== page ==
Peach Plate: Pleasing Many Palates
Reverence awakens new senses.
Absent a lobby, the entrance to the culinary-themed Epicurean Atlanta hotel in Midtown has an expansive leather-wrapped zinc bar against the backdrop of a bustling kitchen. The restaurant’s host stand doubles as a fridge and offers a welcome drink. You’ve arrived at the Reverence restaurant and the hotel’s check-in desk.
The inviting dining room has a modern industrial feel with suggestive culinary hints in the decor. Seating options include a long bar, comfortable lounge, high-tops and contemporary wood tables as well as a two-level patio. With floor-to-ceiling glass windows peering onto West Peachtree Street, there are plenty of people-watching opportunities.
You can’t miss an oversized wine display showcasing 1,500-plus bottles. General Manager and Sommelier Arthur Huynh, who has an advanced certification in wine and spirits, is quick to suggest a rare bottle, while painting a picture of the vineyard’s terroir. The cocktail menu is stellar as well, with a focus on strong spirits – rye, cognac and bourbon. Try the Old Fashioned with bacon-infused bourbon to prep your palate.
The menu has three sections – small, medium and large plates – not suggesting courses. Just order based on your appetite. The theme is “globally inspired,” drawing on Scotland-born Executive Chef Ewart Wardhaugh’s diverse culinary background from working on five continents.
Start with the trilogy of salmon, which looks like two pieces of sushi but is a lot more. Layers of salmon belly rillette, bourbon-cured Scottish gravlax and salmon caviar, wrapped in nori, offer a nice balance of crunch vs. creamy. The shrimp-and-grits croquetas are a Spanish-Southern tango reminiscent of arancini. Fried grit balls lie on a bed of thinly sliced, salty Benton’s aged ham.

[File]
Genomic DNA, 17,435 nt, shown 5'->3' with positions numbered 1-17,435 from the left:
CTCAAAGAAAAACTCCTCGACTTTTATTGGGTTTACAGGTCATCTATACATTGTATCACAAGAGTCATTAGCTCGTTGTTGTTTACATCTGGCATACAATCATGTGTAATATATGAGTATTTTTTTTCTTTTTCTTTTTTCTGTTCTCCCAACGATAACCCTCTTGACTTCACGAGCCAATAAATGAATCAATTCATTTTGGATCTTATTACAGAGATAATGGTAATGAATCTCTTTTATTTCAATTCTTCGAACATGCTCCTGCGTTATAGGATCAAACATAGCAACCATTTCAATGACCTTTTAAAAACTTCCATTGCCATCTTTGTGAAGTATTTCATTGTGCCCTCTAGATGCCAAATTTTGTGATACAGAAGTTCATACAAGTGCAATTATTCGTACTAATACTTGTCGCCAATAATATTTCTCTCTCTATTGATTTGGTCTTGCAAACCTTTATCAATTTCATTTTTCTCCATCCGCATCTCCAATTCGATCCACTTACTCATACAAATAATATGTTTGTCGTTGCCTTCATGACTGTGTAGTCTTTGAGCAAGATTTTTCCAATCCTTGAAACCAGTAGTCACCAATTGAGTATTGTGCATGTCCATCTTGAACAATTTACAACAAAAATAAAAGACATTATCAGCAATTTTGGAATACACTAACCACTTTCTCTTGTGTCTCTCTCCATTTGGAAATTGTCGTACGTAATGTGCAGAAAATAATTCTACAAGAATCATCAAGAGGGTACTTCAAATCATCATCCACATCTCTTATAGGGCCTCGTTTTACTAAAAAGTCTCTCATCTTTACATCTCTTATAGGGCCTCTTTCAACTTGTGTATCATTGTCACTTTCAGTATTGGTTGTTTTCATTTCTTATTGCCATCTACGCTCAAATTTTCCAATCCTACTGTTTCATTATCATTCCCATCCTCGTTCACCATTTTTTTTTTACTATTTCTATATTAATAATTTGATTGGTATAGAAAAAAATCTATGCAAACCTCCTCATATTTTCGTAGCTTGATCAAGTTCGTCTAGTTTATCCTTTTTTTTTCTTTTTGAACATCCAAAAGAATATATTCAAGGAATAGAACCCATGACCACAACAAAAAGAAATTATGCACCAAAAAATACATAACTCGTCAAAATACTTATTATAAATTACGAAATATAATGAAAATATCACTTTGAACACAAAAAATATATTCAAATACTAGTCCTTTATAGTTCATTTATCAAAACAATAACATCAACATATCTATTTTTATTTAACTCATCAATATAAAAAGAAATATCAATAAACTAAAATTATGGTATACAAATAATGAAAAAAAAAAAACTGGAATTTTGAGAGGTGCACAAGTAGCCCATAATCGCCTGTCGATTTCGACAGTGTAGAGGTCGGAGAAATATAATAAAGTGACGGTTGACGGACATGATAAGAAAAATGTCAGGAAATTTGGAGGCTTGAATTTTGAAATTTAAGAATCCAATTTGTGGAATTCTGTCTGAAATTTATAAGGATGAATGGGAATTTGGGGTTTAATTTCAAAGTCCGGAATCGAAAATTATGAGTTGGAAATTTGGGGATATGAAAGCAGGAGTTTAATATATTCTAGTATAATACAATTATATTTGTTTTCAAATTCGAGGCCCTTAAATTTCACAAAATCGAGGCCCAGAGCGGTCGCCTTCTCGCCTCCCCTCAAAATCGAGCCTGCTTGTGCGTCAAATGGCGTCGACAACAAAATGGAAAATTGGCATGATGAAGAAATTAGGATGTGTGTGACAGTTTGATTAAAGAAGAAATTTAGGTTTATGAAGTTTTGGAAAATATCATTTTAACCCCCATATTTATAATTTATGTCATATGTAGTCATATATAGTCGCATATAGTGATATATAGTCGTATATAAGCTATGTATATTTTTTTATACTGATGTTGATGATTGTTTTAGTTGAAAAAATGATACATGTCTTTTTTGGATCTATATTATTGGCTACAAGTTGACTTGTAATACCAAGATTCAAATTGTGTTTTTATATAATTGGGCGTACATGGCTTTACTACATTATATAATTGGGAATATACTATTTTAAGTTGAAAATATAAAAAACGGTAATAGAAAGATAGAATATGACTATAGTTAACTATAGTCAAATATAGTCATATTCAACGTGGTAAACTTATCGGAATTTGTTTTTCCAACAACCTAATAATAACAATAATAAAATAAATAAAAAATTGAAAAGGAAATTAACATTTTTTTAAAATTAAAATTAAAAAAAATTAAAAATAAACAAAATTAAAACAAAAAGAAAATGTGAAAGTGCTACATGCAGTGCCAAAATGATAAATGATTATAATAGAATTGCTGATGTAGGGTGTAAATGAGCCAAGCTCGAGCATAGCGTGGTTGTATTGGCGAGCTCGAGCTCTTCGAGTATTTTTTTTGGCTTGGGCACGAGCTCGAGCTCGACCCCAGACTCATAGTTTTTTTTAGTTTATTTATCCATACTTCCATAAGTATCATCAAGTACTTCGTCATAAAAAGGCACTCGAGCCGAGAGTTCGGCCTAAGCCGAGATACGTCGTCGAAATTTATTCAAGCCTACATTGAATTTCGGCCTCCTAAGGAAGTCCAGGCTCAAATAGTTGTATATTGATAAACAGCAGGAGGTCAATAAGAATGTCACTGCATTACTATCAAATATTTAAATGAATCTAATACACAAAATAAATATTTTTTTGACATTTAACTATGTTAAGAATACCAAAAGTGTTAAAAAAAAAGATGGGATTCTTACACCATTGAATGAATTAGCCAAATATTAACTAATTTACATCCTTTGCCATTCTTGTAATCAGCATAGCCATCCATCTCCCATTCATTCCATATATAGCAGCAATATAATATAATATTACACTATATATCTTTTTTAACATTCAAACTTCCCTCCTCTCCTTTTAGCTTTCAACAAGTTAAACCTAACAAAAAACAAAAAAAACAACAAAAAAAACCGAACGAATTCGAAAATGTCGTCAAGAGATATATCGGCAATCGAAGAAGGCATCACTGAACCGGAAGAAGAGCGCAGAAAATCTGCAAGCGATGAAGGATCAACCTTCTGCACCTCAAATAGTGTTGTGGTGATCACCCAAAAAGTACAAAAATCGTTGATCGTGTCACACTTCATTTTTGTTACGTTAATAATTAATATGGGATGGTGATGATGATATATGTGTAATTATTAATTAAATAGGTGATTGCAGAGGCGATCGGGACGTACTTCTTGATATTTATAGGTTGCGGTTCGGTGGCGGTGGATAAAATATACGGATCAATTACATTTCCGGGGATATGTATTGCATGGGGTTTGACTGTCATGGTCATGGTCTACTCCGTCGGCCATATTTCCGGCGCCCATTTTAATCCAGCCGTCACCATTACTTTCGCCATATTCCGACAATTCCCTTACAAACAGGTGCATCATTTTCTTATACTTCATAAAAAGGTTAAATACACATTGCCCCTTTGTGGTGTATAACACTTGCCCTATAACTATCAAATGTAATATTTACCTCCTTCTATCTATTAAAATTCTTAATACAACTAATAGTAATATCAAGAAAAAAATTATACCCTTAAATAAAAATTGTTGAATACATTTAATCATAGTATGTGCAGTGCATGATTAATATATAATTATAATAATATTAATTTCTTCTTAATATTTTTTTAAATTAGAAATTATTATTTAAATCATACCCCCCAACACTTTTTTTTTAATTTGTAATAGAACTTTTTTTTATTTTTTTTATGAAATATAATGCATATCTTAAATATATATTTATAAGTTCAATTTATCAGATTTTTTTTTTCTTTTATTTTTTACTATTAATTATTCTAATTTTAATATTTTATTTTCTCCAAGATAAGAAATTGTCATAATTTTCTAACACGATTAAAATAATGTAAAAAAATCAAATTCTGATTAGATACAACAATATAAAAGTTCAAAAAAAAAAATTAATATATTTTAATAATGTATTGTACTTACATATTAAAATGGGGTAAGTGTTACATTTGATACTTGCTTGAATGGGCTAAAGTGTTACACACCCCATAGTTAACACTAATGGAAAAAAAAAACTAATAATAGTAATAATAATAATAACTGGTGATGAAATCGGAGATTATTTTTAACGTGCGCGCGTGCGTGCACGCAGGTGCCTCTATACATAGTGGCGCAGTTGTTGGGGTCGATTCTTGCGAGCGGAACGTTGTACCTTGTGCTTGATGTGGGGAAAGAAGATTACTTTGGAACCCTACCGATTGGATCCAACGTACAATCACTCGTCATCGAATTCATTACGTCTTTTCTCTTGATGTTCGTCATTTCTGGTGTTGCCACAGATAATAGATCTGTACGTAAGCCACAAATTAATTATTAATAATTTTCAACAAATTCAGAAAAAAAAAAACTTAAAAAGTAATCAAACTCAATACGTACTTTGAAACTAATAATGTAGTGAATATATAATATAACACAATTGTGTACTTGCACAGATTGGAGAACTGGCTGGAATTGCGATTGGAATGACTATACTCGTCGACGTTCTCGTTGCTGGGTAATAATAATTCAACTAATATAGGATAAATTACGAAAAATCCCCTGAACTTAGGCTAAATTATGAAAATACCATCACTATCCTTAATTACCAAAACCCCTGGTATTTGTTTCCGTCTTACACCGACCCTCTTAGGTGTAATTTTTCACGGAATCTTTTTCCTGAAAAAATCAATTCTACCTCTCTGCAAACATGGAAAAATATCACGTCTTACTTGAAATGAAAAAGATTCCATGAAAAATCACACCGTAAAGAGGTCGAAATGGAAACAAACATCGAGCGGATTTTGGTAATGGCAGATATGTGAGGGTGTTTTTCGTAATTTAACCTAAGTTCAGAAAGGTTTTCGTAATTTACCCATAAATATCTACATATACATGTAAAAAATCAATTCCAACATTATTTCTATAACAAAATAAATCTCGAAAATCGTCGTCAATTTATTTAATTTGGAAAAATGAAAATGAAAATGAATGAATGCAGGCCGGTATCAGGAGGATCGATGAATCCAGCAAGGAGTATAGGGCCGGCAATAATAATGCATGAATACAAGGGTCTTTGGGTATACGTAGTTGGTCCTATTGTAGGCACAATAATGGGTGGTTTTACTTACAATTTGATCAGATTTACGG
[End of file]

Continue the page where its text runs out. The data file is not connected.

The “medium plates” are larger appetizers. The Moroccan duck meatballs sit on a flavorful chunky tomato sauce of Ras El Hanout, candied jalapeño, labneh, golden raisins and pine nuts. The ceviche looks as surprising as it tastes. But once you get past that, compressed sweet potato and cantaloupe cubes dressed in Peruvian-style tiger’s milk and kale gazpacho is a light and refreshing twist on a classic dish.
Make sure to bring a large appetite for the supersized entrees. A turkey-leg-sized woodfire-grilled heritage pork chop engulfs the plate, with roasted heirloom carrots, cauliflower purée and marbled potatoes. It’s a miracle how a meat portion this size is tender and juicy. The daily steak frites are triple-cooked fries with a choice of beef or fish. An oversized Scottish Salmon steak has minimal seasoning of salt and pepper but is perfectly chargrilled with juices intact. It is served steak-frites style with acceptable fries and homemade steak sauce, mustard, ketchup and chimichurri.
If you feel like splurging on your appetite and wallet, go with the 42-ounce Wagyu Tomahawk steak.Made with the best quality beef from Australia, the showstopping 14- to 16-inch bone-in steak is served with homemade potato rösti, beer-battered onion rings and cauliflower goat cheese grits.
Desserts bring additional surprises, with classics presented in ways you may not have imagined. The shortbread cheesecake, with a shortbread base, ricotta and mascarpone cheese filling and lemon curd, doesn’t really look like a cheesecake but reminds you of one on the tongue. And the hot chocolate is not a drink, but rather a cup of chocolate truffle with coffee ganache, served with a cinnamon-sugar doughnut for dunking. Certainly, a play on churros con chocolate. The Epic ATL’s Halva Pavla cake is more of your traditional European layered pastry with rich chocolate, hazelnuts, coffee meringue, blueberry ganache and ginger cream – a safe bet.
Reverence tries to please a multitude of palates, offering a wide taste of the world under one roof. It also showcases modern takes on classic dishes, served in unexpected ways. If you don’t go with preconceived notions about what your plate should look or taste like, you may enjoy the blend of random ingredients and awaken new senses.
Culinary enthusiasts should pair dinner with a live cooking demonstration, mixology or wine-tasting class at the hotel’s 85-seat state-of-the-art Epicurean Theater.